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How Does America Compare to China, Iran, Saudi Arabia and Other Repressive Regimes?
Posted By kurtnimmoadmin On January 17, 2012 @ 3:07 pm In Old Infowars Posts Style,Police State,Tile | Comments Disabled
EquityJungle – v0.1
January 17, 2012
Americans often proclaim our nation as a symbol of freedom to the world while dismissing nations such as Cuba and China as categorically unfree. Yet, objectively, we may be only half right. Those countries do lack basic individual rights such as due process, placing them outside any reasonable definition of “free,” but the United States now has much more in common with such regimes than anyone may like to admit.These countries also have constitutions that purport to guarantee freedoms and rights. But their governments have broad discretion in denying those rights and few real avenues for challenges by citizens — precisely the problem with the new laws in this country.
The list of powers acquired by the U.S. government since 9/11 puts us in rather troubling company.
Assassination of U.S. citizens
[The U.S. assassinates its own citizens.]
Nations such as Nigeria, Iran and Syria have been routinely criticized for extrajudicial killings of enemies of the state.
[The U.S. has passed a law allowing indefinite detention of American citizens.]
China recently codified a more limited detention law for its citizens, while countries such as Cambodia have been singled out by the United States for “prolonged detention.”
The president now decides whether a person will receive a trial in the federal courts or in a military tribunal, a system that has been ridiculed around the world for lacking basic due process protections. Bush claimed this authority in 2001, and Obama has continued the practice. (Egypt and China have been denounced for maintaining separate military justice systems for selected defendants, including civilians.)
[The U.S. routinely conducts warrantless searches.]
Saudi Arabia and Pakistan operate under laws that allow the government to engage in widespread discretionary surveillance.
[The U.S. has committed various war crimes, then refused to hold the actors to account.]
Various nations have resisted investigations of officials accused of war crimes and torture. Some, such as Serbia and Chile, eventually relented to comply with international law; countries that have denied independent investigations include Iran, Syria and China.
[The U.S. uses secret courts under the guise of national security.]
Pakistan places national security surveillance under the unchecked powers of the military or intelligence services.
Immunity from judicial review
Like the Bush administration, the Obama administration has successfully pushed for immunity for companies that assist in warrantless surveillance of citizens, blocking the ability of citizens to challenge the violation of privacy. (Similarly, China has maintained sweeping immunity claims both inside and outside the country and routinely blocks lawsuits against private companies.)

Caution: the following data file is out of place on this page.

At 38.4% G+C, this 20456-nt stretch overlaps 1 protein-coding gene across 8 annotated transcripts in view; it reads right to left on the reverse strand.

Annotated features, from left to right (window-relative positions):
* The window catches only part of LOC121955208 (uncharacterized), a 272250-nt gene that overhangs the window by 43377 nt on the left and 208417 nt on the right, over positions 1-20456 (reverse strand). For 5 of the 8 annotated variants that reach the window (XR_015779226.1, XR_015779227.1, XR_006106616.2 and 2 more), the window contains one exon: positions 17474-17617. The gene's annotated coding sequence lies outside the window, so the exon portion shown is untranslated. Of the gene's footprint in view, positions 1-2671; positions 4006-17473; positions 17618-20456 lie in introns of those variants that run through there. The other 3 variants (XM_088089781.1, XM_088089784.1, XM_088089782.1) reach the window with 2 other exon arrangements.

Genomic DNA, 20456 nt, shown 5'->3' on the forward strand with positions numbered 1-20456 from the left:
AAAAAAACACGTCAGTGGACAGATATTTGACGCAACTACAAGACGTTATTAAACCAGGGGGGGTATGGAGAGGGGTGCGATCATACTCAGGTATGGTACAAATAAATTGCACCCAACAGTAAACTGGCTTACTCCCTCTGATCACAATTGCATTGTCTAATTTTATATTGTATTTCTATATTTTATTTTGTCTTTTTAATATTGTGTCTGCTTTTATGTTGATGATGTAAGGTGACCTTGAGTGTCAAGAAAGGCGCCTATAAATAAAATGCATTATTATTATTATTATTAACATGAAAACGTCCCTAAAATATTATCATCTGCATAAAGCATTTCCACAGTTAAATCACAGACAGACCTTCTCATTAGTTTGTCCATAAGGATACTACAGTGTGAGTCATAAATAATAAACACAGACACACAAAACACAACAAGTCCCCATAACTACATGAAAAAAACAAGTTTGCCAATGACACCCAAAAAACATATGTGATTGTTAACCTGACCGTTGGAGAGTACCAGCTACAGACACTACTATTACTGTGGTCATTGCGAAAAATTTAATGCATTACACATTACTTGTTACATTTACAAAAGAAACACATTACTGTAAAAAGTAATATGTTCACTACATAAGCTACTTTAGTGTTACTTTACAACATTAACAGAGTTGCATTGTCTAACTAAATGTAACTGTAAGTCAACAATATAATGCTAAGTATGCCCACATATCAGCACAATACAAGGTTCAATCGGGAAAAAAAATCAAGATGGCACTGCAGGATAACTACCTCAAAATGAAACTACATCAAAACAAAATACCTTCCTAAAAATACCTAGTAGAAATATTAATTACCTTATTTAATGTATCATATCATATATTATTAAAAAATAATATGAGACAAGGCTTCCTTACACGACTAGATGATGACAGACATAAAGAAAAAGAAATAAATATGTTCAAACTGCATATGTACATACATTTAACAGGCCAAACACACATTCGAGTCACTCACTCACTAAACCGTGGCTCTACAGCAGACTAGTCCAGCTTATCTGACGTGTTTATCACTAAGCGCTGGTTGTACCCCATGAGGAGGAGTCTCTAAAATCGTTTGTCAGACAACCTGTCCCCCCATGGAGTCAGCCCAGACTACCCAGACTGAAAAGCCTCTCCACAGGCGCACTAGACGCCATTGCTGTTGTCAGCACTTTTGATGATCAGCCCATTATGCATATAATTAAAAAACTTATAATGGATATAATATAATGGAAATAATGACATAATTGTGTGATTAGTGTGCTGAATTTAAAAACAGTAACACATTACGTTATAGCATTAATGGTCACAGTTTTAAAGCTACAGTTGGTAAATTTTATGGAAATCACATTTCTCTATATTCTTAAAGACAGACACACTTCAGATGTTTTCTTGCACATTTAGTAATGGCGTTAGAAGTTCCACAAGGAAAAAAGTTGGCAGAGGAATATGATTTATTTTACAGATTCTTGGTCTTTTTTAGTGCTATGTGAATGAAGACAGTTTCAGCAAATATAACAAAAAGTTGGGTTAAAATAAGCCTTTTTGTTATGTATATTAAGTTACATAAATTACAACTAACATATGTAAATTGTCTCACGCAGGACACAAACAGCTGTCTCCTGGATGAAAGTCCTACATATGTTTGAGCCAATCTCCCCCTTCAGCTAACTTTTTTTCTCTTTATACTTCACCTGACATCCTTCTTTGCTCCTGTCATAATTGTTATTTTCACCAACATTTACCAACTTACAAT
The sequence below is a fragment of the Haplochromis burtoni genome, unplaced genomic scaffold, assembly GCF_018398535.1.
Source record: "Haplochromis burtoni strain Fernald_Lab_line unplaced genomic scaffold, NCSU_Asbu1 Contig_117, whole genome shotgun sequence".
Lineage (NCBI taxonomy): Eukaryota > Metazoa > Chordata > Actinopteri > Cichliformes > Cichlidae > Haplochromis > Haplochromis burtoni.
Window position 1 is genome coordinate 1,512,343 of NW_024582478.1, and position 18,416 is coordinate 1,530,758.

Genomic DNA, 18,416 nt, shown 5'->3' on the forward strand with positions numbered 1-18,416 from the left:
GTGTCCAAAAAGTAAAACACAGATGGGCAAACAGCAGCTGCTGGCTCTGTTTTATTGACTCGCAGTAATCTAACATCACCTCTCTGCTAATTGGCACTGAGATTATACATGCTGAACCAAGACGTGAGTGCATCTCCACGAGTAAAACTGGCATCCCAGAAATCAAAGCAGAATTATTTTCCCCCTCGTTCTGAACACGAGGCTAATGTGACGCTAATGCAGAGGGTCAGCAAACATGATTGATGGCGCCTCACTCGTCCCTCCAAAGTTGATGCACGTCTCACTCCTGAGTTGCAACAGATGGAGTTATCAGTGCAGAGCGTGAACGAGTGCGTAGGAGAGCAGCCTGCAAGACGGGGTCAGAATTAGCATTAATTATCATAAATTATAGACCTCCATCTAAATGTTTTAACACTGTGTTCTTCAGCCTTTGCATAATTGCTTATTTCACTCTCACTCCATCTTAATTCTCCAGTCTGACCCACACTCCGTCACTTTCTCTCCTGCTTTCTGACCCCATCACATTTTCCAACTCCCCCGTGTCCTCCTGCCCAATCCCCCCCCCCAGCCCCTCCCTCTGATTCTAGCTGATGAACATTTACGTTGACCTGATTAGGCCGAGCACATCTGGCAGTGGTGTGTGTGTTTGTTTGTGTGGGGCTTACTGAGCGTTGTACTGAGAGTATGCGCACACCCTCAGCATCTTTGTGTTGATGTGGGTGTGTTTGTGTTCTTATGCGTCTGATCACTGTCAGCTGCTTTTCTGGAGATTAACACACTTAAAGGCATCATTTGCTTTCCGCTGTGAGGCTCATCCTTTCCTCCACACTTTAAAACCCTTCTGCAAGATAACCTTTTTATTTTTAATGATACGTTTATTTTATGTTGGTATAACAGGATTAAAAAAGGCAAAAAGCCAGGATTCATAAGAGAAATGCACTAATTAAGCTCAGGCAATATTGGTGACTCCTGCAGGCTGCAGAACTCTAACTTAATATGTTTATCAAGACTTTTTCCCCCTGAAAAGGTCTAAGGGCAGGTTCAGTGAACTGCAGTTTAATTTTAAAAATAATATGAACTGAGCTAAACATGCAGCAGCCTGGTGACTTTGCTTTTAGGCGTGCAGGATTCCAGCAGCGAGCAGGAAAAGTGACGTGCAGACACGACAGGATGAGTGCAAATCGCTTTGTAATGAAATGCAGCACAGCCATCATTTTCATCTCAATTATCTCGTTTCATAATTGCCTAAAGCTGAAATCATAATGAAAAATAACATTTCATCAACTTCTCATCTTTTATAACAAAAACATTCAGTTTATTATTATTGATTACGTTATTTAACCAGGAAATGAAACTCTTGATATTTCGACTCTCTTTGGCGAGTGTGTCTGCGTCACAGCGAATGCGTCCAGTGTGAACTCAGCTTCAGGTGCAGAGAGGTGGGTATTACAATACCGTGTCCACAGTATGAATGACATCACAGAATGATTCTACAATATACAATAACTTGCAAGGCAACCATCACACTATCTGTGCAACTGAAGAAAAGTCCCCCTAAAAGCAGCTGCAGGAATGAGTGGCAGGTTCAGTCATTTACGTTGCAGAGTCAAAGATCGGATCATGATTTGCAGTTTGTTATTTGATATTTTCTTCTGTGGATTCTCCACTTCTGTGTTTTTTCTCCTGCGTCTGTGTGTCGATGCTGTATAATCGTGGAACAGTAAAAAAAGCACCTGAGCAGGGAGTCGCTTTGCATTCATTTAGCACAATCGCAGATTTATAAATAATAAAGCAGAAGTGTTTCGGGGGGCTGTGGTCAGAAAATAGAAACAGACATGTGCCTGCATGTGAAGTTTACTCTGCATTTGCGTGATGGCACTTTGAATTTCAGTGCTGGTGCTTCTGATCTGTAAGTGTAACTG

Continual monitoring of citizens
The Obama administration has successfully defended its claim that it can use GPS devices to monitor every move of targeted citizens without securing any court order or review. It is not defending the power before the Supreme Court — a power described by Justice Anthony Kennedy as “Orwellian.” (Saudi Arabia has installed massive public surveillance systems, while Cuba is notorious for active monitoring of selected citizens.)
The government now has the ability to transfer both citizens and noncitizens to another country under a system known as extraordinary rendition, which has been denounced as using other countries, such as Syria, Saudi Arabia, Egypt and Pakistan, to torture suspects. The Obama administration says it is not continuing the abuses of this practice under Bush, but it insists on the unfettered right to order such transfers — including the possible transfer of U.S. citizens.
Professor Turley stresses the fact that it is the ability of powerful men to make arbitrary decisions which defines an authoritarian country:
An authoritarian nation is defined not just by the use of authoritarian powers, but by the ability to use them. If a president can take away your freedom or your life on his own authority, all rights become little more than a discretionary grant subject to executive will.
The framers lived under autocratic rule and understood this danger better than we do. James Madison famously warned that we needed a system that did not depend on the good intentions or motivations of our rulers: “If men were angels, no government would be necessary.”
In fact, we go from the land of the free to tyranny the moment we go from a nation of laws to a nation of powerful men arbitrarily making laws in secret.
Indeed, Bush and Obama have claimed some tyrannical powers that even Hitler and Stalin never claimed.
As I pointed out last month, many American leaders appear to be consciously copying China:
The American copyright bill is modeled after the Chinese system. As I noted Monday:
Given that Joe Lieberman said that America needs an internet kill switch like China, that the U.S. economy has turned socialist (at least for friends of those with control of the money spigot), and that the U.S. government used communist Chinese torture techniques specifically designed to produce false confessions in order to sell the Iraq war, I guess that the bill’s Chinese-style censorship is not entirely surprising.
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